I bought 4.4:1 metal gearmotor 25Dx63L from you which arrived last week. I calculated some parameters, which are:
The motor resistance was found by dividing the rated voltage by the stall current
R=12V/1.8A=6.6ohms;
Ke was found by dividing the rated voltage by the free-run speed without gearbox = 8200rpm=858.7rad/s. Ke=12V/858.7rad/s=0.01397.
Motor torque without gearbox constant (Kt) was found by dividing the stall torque by the stall current.
Motor torque was found 0.17*9.81/100=0.016678Nm, thus Kt=0.016678Nm/1.8A=0.009265

Kindly could you confirm the above parameters are correct? and finally also could you advice how to find J(moment of inertia of rotor) and B(viscous coefficient of friction of rotor) because I don’t have an idea where to get them.

Just to confirm, it sounds like you are talking about our 4.4:1 Metal Gearmotor 25Dx63L mm MP 12V, either product #4861 (the version with an encoder), or product #3225 (the version without the encoder). Is that correct?

If that is correct, then most of your calculations so far seem okay. You could get a better value for motor torque constant (Kt) by factoring in the no-load current draw into your calculation, like so:

Kt = stall torque / (stall current - free run current)

However, depending on what you are aiming to do with these values, you might consider doing these calculations using the performance specs for the motor with the gearbox instead of the motor without the gearbox. That way your values will have the effects of the gearbox factored in.

We have not characterized the moment of inertia for our motors yet, but you could approximate that using the dimensions of the output shaft. The output shaft is made of stainless steel, and its dimensions can be found in the motor’s dimension diagram, which is available on the product page under the resources tab. Alternatively, you might be able to come up with a better estimate using the experimental procedure described here. Ultimately though, I would expect the rotor inertia to essentially be negligible once anything of substantial inertia is attached to your motor or once your motor is loaded in a real application, so it might be better to focus on characterizing that inertia first.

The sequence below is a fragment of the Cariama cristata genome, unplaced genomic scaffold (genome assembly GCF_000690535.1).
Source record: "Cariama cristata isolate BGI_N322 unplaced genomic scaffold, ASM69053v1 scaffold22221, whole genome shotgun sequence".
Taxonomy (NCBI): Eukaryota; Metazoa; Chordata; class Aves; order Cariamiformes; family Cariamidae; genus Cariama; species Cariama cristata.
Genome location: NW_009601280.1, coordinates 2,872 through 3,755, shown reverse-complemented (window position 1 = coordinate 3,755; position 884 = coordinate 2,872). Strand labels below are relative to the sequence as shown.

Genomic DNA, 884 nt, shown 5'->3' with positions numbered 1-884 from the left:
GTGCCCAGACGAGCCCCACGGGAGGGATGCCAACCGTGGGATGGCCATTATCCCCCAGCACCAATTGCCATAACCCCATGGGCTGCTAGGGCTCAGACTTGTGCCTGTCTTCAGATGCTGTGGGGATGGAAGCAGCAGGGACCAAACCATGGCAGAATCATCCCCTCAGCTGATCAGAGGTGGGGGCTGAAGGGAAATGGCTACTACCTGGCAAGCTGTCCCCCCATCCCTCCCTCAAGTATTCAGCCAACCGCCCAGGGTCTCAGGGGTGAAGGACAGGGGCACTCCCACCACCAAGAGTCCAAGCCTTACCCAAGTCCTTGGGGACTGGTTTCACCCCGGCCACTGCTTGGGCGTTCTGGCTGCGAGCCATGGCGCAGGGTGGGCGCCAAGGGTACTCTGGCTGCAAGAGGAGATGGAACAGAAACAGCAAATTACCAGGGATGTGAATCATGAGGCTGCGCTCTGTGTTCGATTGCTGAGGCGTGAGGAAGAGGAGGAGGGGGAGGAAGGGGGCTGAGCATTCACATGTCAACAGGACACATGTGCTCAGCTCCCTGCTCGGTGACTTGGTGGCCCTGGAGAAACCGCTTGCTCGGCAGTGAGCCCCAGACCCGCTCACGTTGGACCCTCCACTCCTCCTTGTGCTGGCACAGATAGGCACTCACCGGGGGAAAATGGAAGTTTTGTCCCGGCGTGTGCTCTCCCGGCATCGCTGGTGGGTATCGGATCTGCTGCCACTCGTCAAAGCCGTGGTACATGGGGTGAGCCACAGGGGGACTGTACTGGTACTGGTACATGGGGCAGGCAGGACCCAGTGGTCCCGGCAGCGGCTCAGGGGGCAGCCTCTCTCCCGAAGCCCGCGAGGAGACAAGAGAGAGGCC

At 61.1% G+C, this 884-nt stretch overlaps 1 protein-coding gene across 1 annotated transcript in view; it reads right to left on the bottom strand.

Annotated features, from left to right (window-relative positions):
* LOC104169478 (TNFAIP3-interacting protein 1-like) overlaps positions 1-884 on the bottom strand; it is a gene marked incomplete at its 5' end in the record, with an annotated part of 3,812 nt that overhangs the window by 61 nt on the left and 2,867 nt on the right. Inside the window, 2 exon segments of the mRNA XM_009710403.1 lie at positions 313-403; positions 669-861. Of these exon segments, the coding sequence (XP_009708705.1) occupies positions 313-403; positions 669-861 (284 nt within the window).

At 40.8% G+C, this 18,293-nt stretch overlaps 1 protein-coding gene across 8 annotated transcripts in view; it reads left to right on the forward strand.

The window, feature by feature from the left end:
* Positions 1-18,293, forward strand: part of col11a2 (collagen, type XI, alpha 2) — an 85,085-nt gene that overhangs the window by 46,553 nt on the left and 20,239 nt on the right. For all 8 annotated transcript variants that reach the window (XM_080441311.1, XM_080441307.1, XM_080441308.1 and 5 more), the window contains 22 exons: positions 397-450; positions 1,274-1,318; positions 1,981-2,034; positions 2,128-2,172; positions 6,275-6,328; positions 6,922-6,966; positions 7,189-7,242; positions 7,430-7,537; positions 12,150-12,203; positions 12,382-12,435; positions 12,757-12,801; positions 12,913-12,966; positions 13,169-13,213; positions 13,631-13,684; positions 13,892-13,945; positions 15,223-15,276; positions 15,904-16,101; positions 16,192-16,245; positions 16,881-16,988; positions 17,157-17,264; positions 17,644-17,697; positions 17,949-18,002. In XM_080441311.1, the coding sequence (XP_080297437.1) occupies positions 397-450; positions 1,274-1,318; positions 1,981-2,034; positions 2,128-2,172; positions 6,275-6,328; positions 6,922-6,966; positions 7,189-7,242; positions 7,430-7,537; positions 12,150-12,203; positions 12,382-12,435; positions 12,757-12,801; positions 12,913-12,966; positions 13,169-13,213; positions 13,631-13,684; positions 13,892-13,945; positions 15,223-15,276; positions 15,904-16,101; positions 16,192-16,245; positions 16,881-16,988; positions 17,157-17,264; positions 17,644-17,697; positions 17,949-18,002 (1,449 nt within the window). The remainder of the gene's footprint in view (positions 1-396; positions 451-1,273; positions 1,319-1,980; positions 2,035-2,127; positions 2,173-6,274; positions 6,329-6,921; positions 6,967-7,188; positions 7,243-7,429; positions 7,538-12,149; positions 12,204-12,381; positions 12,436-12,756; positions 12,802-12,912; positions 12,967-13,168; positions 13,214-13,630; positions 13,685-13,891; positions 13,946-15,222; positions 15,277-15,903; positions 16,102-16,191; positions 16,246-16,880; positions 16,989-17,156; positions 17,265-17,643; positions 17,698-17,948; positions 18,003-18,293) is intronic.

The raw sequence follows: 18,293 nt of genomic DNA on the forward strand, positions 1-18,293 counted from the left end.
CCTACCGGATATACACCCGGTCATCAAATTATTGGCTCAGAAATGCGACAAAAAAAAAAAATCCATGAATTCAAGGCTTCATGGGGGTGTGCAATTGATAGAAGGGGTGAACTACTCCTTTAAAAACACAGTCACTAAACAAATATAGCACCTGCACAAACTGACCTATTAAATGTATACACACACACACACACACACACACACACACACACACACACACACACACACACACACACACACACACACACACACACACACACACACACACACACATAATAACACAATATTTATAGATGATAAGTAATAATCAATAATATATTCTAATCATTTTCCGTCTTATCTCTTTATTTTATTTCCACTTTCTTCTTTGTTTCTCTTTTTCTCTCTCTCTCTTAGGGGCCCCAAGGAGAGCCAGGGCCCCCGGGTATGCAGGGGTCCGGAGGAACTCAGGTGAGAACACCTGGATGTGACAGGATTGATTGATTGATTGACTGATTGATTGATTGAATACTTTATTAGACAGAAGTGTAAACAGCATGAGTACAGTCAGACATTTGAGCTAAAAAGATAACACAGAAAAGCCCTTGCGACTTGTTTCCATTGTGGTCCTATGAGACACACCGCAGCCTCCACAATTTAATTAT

The viscous friction coefficient (B) can be determined by dividing the no-load current by the no-load speed and multiplying by the motor torque constant.

Dear PatrickM
Many thanks for your reply, your info is very fruitful.
My motor is with gearbox and encoder, I am recalculating the parameters with the gearbox ratio 4.4:1which are as follows:
Ke=rated voltage(12V) divided by gearbox speed(188rad/s).=12V/188= 0.0638
Motor Torque constant with gearbox, Kt is stall torque divided by stall current =0.71x9.81/(100x1.7)=0.0410
The(B) viscous friction coefficient= 0.075Ax0.0410/188=1.636x10^-5
The J (inertia of the motor rotor with gearbox ) =10B(rule of thumb, found on the internet stated in an academic paper)
J=B10=(1.636x10^-5)x10=1.636x10^-4

Kindly could you again comment if these new parameters if they are correct, please?

Your calculations for the back EMF constant, motor torque constant, and viscous friction coefficient look okay, though keep in mind that these are theoretical approximations. They might be a good starting point for whatever you are trying to do, but if you need more precise values then you should probably consider doing some experiments to get empirical data.

I am not familiar with the rule of thumb you shared for calculating moment of inertia, so I would be interested in knowing where that came from.

The said rule of thumb seen in the academic paperlink, is applied on small BLDC motor. By chance, may this approximation applies to my motor? Kindly advice.

I am skeptical that would be a good assumption for our brushed DC motors. I have not examined the full paper, but in addition to never hearing of this rule of thumb before this (which is not cited), the method for that paper gives estimating the moment of inertia for the rotor given in your image seems highly questionable to me. (It might be good for giving you an upper limit to check your approximation against, but a lot of the mass of a DC motor is not going to rotate and is therefore irrelevant for the moment of inertia we are interested in.)